Holy fuck, this must be adulthood. I do not like it one bit. I’m not even out of University yet, I’m not even at the stage of having to buy my own toothpaste and paying my own mortgage (or whatever it is real adults do) and I’m panicking.
This is NOT how I expected independence would be.
I have a growing list of, so far, about 20 things I need to get done in the next 2 weeks, most of which involve money, some of which include tracking down rogue lecturers in an attempt to figure out what is required of me for this next year- all of which I desperately DO NOT want to do.
I’ve recently found myself in the company of several recent university graduates who are on the cusp of adultish oblivion. As they stare into the void, waiting for it to stare back, I am standing nervously in the background listening to them stress about things I forgot existed- things like tax returns and monthly incomes and petrol prices.
I assure you, when I crawled out of my mother’s womb almost 21 years ago, I did not sign up for taxes.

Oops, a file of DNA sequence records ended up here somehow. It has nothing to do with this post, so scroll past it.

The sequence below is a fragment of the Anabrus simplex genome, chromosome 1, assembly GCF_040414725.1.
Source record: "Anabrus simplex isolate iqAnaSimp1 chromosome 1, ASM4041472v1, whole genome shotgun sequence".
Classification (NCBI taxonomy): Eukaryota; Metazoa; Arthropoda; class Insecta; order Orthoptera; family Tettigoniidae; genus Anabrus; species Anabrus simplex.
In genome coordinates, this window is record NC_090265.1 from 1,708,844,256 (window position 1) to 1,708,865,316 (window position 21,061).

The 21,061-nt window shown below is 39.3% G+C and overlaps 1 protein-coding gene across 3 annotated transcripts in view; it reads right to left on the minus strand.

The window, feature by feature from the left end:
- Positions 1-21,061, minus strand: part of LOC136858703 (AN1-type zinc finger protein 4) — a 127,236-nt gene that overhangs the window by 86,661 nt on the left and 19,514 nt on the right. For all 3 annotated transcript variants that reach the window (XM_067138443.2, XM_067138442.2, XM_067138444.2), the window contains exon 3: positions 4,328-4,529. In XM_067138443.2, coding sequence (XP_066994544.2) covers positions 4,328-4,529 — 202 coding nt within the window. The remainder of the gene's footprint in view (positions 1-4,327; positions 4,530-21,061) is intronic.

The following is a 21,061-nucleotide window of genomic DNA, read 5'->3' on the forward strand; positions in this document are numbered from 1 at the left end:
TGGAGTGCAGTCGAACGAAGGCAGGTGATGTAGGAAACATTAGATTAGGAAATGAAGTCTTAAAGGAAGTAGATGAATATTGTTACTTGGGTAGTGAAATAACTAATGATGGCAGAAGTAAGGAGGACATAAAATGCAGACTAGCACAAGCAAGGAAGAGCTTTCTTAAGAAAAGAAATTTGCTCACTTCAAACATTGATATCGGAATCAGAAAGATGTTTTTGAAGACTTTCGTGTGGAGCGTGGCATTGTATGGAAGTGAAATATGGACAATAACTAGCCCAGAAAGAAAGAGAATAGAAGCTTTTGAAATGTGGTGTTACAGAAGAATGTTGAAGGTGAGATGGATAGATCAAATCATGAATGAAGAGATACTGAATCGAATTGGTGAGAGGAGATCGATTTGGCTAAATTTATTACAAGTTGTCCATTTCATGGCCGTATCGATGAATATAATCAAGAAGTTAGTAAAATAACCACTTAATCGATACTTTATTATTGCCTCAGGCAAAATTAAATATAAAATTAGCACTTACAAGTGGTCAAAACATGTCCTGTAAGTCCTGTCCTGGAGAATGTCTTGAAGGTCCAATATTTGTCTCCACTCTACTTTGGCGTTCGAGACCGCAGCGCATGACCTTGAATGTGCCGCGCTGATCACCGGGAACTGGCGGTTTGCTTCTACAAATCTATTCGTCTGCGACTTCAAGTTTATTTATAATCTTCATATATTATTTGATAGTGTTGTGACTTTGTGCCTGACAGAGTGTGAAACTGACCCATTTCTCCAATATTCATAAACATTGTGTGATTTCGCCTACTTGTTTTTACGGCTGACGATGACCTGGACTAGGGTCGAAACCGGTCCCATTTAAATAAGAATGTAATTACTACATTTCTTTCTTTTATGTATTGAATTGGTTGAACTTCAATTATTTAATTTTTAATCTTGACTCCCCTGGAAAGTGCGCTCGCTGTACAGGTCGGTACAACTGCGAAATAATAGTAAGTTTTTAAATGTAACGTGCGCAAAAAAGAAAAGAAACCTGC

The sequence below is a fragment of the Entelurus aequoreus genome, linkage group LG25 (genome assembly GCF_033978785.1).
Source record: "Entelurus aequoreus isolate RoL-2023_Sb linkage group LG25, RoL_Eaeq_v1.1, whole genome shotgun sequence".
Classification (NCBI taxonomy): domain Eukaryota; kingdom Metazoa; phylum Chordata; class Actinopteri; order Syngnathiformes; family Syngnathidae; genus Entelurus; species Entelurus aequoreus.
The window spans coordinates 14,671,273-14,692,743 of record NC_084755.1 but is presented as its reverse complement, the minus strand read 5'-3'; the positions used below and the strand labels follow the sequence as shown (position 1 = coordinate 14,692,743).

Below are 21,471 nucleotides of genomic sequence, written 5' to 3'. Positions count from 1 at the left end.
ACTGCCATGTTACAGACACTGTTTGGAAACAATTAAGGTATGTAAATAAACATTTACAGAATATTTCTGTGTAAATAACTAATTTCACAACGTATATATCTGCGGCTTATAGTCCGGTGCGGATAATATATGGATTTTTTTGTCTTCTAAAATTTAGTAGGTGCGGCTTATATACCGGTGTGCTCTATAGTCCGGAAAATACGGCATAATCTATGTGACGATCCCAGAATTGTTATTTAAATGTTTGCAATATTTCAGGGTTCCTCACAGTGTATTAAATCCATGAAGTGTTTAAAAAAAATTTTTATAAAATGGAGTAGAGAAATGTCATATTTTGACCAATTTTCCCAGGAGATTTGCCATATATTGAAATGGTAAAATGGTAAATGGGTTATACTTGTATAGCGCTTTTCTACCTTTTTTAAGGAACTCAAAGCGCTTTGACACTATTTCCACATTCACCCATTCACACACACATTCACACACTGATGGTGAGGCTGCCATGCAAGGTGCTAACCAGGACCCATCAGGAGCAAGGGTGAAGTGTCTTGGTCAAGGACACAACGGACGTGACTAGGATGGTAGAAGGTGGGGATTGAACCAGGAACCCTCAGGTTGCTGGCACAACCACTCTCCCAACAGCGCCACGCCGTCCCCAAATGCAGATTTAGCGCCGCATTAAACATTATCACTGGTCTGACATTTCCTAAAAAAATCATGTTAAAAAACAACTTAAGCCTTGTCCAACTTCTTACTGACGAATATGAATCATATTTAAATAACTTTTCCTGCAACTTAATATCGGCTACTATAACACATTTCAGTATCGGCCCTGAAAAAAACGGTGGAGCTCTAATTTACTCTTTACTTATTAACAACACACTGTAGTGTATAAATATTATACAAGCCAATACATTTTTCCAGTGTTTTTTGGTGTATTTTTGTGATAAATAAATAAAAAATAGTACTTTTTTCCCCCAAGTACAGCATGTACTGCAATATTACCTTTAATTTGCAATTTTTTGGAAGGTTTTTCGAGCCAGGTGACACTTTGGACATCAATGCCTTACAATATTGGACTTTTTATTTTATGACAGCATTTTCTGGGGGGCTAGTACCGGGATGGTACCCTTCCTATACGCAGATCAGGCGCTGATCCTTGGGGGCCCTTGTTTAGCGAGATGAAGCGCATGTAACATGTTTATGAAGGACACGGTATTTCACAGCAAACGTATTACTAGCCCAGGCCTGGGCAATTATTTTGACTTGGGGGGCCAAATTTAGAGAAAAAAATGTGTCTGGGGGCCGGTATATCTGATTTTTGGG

There is a ball of anxiety growing in my chest that has been festering since I moved away from home. It’s about the size of two fists and it’s punching its way out of my torso. If this is what it means to be independent and self-sustaining, I would really like to retreat back into my pillow fort until all my responsibility goes away.
When I was 8 I remember looking at my incredibly stressed out mother and asking her what was wrong. She replied with a curt “I’m just worried”. Thus 8 year old Harriet did the only thing she could do and started to worry about the day when she would have to start worrying too. I was worried about worrying.
What a dumb kid. You have no idea how to worry, grade 2 me- eat an oreo and read your book, you’ll be fine for the next 10 years.
Here’s the thing though, 40 year old me probably envies almost 21 year old me. Look at her- so young and dependent on her parents. She has no kids to yell at, no bills to pay, no husband to boss around. She can travel after she studies, she’s currently worrying about things that are supposed to happen 2 years in the future, she still thinks she’s going to figure everything out. Almost 21 Harriet is actually doing okay.
I have 20 things to cross off my list, none of which involve taxes or monthly installments on things. I’m terrified for the day that’s no longer true.
But for now I think I’m just going to be almost 21.